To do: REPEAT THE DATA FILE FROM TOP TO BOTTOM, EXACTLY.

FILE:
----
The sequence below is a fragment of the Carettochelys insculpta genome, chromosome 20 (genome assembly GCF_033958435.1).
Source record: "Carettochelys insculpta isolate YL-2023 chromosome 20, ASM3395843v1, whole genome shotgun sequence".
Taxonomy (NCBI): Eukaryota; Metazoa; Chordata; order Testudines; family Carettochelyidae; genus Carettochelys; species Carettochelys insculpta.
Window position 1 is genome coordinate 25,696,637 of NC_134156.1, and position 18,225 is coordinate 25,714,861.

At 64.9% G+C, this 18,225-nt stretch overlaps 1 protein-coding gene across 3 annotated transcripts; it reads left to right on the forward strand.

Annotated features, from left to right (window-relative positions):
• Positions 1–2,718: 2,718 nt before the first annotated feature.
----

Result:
The sequence below is a fragment of the Carettochelys insculpta genome, chromosome 20 (genome assembly GCF_033958435.1).
Source record: "Carettochelys insculpta isolate YL-2023 chromosome 20, ASM3395843v1, whole genome shotgun sequence".
Taxonomy (NCBI): Eukaryota; Metazoa; Chordata; order Testudines; family Carettochelyidae; genus Carettochelys; species Carettochelys insculpta.
Window position 1 is genome coordinate 25,696,637 of NC_134156.1, and position 18,225 is coordinate 25,714,861.

At 64.9% G+C, this 18,225-nt stretch overlaps 1 protein-coding gene across 3 annotated transcripts; it reads left to right on the forward strand.

Annotated features, from left to right (window-relative positions):
• Positions 1–2,718: 2,718 nt before the first annotated feature.